Timeline of Near East antiquities.
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    10,000-2500 B.C.            

    Ancient Near Eastern antiquities

    The first city about which we have both written documentary and physical evidence is the Sumerian city Uruk, which was called Erech in the Bible. It is in southern Mesopotamia on the Euphrates River.

    Map of Mesopotamia, ca. 2000 B.C.

    The first settlements at Uruk date to just before 4500 B.C. Beginning in about 3000 B.C. the climate of the area underwent dramatic changes: the temperature dropped as did the sea level of the Persian Gulf, and drier conditions prevailed. Cities sprung up in places that were formerly inundated and uninhabitable. Uruk had a number of temples, palaces, and some commercial activity. The city was protected by a double set of fortress walls. The first excavations of Uruk were in 1849 by W. K. Loftus, a British geologist, naturalist, and archaeologist who was only twenty-nine when he dug at Uruk. He died at sea a few years later.

    Fragment of bull statuette; limestone, Uruk, ca. 3000 B.C.; Lourve, Paris, France.

    The fragments that have been found—most often statuettes and cylinder seals—have been excavated in temples.  They probably had some importance in religious rituals, but their specific purpose is unknown.  Typically they show a domesticated animal such as a bull or a dog, it is not unusual to show them being attached by a lion or other predator.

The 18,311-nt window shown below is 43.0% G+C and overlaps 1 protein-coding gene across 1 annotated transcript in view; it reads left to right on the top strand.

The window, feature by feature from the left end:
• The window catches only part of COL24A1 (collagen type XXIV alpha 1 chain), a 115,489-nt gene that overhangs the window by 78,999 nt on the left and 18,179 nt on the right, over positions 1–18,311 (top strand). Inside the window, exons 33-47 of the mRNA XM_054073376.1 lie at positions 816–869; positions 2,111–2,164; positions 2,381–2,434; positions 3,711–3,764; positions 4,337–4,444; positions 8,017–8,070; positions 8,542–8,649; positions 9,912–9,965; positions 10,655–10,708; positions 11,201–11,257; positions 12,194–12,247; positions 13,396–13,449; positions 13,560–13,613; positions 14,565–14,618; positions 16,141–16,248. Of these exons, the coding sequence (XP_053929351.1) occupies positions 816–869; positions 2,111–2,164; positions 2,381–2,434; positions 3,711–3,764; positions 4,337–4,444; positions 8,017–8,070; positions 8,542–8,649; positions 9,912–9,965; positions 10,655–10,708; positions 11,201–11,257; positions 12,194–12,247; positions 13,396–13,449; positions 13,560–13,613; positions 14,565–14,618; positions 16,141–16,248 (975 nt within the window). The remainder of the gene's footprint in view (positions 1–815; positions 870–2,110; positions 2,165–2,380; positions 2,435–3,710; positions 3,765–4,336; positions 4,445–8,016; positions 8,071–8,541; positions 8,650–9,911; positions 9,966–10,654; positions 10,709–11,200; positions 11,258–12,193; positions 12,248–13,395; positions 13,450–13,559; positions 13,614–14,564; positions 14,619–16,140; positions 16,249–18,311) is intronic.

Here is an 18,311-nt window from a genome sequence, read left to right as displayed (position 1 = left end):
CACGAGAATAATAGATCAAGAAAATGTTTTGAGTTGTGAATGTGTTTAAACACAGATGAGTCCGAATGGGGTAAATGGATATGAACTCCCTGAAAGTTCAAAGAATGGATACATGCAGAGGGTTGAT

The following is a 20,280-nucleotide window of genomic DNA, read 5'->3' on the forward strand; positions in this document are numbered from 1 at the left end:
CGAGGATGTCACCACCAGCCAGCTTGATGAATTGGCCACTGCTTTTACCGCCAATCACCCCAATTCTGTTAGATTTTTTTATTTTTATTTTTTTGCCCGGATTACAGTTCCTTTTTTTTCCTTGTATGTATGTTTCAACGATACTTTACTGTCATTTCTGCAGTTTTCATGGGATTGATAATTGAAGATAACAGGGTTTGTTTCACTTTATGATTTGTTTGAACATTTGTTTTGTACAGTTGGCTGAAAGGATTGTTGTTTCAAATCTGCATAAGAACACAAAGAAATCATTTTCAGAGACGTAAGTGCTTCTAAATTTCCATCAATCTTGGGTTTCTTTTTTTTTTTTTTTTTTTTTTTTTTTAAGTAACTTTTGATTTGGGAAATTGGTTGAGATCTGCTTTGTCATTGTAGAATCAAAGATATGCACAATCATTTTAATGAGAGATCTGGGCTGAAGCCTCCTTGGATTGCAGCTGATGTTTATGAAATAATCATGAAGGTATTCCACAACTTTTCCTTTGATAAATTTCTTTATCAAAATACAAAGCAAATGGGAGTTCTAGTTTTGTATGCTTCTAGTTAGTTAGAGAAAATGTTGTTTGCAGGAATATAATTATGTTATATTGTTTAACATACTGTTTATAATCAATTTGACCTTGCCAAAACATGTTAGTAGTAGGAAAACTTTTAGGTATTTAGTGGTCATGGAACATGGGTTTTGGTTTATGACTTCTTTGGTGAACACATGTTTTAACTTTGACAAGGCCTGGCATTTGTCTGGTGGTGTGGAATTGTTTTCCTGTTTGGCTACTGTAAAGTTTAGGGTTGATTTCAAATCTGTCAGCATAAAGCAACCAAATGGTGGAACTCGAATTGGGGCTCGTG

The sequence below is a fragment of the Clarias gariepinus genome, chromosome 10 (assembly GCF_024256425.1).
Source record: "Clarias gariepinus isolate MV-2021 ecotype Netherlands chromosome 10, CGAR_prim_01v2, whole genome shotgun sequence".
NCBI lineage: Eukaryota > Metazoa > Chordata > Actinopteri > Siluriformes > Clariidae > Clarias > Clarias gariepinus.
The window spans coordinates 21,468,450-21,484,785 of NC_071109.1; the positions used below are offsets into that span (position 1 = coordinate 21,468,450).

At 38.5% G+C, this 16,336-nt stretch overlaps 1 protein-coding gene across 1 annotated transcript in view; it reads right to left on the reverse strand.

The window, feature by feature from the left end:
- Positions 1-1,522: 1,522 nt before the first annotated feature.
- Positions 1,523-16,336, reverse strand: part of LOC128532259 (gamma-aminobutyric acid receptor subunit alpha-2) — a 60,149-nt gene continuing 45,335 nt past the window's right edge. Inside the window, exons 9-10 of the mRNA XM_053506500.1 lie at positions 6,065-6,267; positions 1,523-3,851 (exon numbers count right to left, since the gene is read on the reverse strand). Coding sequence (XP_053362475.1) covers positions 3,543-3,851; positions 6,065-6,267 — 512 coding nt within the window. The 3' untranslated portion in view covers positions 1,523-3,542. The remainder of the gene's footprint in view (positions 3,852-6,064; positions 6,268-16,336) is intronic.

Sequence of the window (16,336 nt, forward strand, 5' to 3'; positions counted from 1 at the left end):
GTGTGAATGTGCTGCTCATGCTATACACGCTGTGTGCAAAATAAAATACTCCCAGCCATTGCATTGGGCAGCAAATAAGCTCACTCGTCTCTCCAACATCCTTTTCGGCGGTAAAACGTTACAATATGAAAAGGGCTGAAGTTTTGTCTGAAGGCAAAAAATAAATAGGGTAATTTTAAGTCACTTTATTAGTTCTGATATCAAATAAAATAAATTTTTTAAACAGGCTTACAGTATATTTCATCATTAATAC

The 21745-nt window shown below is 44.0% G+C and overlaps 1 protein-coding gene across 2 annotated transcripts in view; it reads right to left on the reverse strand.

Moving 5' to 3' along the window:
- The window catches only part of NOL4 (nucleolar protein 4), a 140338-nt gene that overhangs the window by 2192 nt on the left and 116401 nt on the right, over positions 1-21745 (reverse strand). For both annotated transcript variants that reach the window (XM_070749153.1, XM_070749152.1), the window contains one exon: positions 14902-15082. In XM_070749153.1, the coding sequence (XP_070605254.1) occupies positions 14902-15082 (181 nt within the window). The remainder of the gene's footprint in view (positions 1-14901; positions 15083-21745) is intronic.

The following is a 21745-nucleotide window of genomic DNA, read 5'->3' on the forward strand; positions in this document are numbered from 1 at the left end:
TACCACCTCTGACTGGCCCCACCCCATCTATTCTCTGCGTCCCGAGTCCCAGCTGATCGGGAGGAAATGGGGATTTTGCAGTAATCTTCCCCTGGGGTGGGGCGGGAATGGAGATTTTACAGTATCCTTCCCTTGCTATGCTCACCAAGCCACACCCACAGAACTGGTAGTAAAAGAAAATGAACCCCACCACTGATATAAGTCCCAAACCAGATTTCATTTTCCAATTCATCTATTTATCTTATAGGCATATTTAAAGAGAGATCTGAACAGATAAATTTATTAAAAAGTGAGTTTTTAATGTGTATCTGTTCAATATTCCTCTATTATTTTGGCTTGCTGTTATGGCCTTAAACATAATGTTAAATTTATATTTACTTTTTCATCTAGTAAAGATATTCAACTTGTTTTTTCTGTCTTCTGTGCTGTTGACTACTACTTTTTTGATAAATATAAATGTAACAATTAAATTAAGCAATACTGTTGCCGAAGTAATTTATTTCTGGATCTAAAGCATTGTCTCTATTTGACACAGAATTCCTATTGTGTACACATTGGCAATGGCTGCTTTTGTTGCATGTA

Fragment of bowl with frieze of bulls in relief; Uruk, ca. 3300 - 2900 B.C.; 3.7 x 4.6 inches; Metropolitan Museum of Art, New York.

    The city was made up of two main parts:  Kullaba (the older) and Eanna.  Kullaba seems to had more religious buildings than Eanna. There are several layers of temples built on top of each other.  Portions or whole temples were razed to make new temples.    The oldest known pictographic tablets were found in Eanna, dating from about 3500 B.C.

    The "niched" walls of Uruk; the walls had a circumference of about twenty miles. Access to the city was through two city gates.

    Uruk is archaeologically noteworthy because of the extensive written records found there.  About 4000 fragments of pictographic tablets have been excavated at Uruk.  Numerous clay vases with cylinder seal impressions, tablets with lists of numbers, and gypsum tablets with words have been found by international teams of archaeologists working there since the late 1920s. Many of the documents seem to be inventories or account ledgers.

    Administrative tablet with cylinder seal impression of a male figure, hunting dogs, and boars, Jamdat Nasr, Uruk; 3100-2900 B.C.; Clay; 2 3/16 x 2 3/8 x 1 5/8 in.; Metropolitan Museum of Art, New York.